Without such a clear approach, the daily human rights violations and displacement that Palestinians face because of Israeli settlements will only get worse.  Israel’s new defence minister, Moshe Ya’alon, is reported to oppose any limits on settlement construction.  Israel’s new housing minister, Uri Ariel, is himself a settler.  Without significant international pressure, Amnesty International fears that the new Israeli government will simply continue building illegally on occupied land and using excessive – and sometimes lethal – military force against Palestinians who get in the way.

President Obama must move beyond diplomatic pleasantries during his visit to Israel and the West Bank.  He should bluntly address Israel’s settlement policy and the devastation to Palestinian life that lies in its wake.  Bassem Tamimi, the villagers of Nabi Saleh, and Palestinians throughout the Occupied Palestinian Territories deserve no less.

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4 thoughts on “One Palestinian Village Obama Should Visit

  1. I am sure they have their reasons to protest, but the journalist mistakes in depicting these demonstration as pacific. They are known to be some of the most violent in the West Bank, with Molotov bombs and rock throwing. What is more worrisome is that the village is known for putting forward teenagers, maybe in the hope that they will get arrested and they will provoke International response of solidarity.,7340,L-4047503

  2. Laura,

    Yes – they have their reasons for protesting. First, they have a right to expression – especially on their own land and when that land is slowly, but surely being confiscated, usurped and used to build illegal settlements that take not only their land – but their water and freedom of movement and even their hope for any kind of sustainable, long-term peace.

    No – as someone has attended these protests as an observer – they do not send their children out in 'hope they will get arrested' and provoke an international response. The children go out because you can't stop them. They are children and will attend. I do know that in Bi'lin, the adults hold a session for 'internationals' that come to participate to share with them their story, to explain that they would rather be working and taking care of their children, but feel they have no choice because with the wall/fence and encroaching settlements their childrens' futures are being diminished and to encourage peaceful protesting – no provocative actions, stone throwing, etc….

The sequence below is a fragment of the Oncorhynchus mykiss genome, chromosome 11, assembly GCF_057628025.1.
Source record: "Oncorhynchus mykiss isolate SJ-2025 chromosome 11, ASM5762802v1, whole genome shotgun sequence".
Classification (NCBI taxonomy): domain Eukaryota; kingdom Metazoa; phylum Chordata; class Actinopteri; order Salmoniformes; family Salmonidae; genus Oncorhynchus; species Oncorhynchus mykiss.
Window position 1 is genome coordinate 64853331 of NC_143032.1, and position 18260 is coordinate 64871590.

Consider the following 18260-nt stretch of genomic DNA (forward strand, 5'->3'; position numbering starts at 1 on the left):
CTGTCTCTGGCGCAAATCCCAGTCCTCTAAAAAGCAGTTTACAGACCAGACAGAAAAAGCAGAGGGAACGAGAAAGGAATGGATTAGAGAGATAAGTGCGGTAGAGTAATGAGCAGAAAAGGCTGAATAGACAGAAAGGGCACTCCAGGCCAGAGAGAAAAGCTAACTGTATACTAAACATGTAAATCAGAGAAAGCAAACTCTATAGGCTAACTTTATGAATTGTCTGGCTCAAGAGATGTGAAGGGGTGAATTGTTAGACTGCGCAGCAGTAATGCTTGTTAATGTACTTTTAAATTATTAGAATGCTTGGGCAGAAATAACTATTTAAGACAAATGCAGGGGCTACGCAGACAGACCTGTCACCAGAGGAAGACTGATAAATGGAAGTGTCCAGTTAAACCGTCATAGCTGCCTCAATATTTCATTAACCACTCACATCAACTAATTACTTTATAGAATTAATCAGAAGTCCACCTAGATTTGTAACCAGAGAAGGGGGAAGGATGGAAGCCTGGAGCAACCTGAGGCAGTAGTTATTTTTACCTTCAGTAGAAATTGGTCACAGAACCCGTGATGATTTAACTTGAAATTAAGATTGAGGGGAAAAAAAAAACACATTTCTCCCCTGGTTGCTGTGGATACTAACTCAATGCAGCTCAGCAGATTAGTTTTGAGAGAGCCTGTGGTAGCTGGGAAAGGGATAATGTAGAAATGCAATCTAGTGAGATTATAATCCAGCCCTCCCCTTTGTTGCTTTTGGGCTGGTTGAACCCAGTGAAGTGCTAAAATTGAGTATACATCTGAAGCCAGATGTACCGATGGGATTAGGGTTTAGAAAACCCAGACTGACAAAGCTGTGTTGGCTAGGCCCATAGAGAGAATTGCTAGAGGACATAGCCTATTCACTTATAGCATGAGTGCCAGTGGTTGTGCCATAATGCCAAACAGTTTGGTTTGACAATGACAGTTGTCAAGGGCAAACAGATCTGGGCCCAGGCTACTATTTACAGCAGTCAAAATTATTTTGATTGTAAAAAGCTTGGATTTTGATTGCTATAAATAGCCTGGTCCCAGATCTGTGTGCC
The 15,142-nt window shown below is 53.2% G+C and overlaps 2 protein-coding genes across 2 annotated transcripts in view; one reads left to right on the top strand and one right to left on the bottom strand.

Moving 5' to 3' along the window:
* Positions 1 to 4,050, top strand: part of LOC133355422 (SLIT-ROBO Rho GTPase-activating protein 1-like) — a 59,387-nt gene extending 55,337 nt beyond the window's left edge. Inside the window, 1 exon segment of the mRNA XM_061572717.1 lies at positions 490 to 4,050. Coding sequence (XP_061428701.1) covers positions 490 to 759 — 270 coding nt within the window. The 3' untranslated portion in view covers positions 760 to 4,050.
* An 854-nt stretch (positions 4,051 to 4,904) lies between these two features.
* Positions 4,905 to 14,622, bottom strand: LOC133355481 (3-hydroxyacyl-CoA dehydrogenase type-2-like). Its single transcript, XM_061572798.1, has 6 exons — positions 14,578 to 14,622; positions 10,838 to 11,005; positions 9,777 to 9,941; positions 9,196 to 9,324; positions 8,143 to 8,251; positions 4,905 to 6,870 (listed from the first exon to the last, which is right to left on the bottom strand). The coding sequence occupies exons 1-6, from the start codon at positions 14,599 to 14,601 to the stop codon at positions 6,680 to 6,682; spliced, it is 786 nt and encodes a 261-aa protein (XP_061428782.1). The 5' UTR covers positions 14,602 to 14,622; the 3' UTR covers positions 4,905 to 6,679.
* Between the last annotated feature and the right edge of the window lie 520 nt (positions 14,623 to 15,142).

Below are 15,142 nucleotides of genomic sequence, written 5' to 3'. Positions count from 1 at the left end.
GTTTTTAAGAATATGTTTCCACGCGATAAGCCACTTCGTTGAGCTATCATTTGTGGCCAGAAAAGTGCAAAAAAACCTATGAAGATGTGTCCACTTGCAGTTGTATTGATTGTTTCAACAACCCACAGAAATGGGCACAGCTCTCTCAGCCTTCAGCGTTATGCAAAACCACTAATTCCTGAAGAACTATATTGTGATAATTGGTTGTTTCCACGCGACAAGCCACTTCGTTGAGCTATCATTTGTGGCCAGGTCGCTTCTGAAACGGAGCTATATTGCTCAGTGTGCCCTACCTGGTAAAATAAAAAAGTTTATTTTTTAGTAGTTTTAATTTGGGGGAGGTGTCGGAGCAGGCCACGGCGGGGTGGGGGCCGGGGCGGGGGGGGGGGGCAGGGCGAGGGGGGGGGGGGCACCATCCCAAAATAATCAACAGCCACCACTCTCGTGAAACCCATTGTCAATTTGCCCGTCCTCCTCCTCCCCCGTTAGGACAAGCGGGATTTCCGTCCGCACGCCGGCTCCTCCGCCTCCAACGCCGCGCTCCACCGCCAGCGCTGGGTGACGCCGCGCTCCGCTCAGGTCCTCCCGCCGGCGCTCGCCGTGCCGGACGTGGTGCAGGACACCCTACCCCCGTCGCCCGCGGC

But you're right – violence does happen at some of these protests. At various points and in various locations (depending on what's happening) Israeli soldiers use tear gas, live ammunition against unarmed protesters and beatings and many times Palestinian villagers will throw stones – usually the youth. Molotov cocktains? I know youth have thrown these in more urban protests, but as a norm, this is not something that happens in the protests in the villages protesting the wall being built on their land.

    And, even when and if stone throwing and other acts of violence takes place – you miss the bigger picture. These people are on their own land protesting. Why are the soldiers there in the first place? Or, since they are there, the excessive use of force against mostly peaceful protesters.

    I think your comment simplifies the situation and represents a minority of cases. There are certainly acts of violence that occur, but they are certainly NOT 'more worrisome' than the ongoing human rights violations that are taking place in the Occupied Palestinian Territories.

  3. I'm sure there are many such places. More people than we can imagine are living under these conditions, fearing their lives every day and not being able to speak their minds.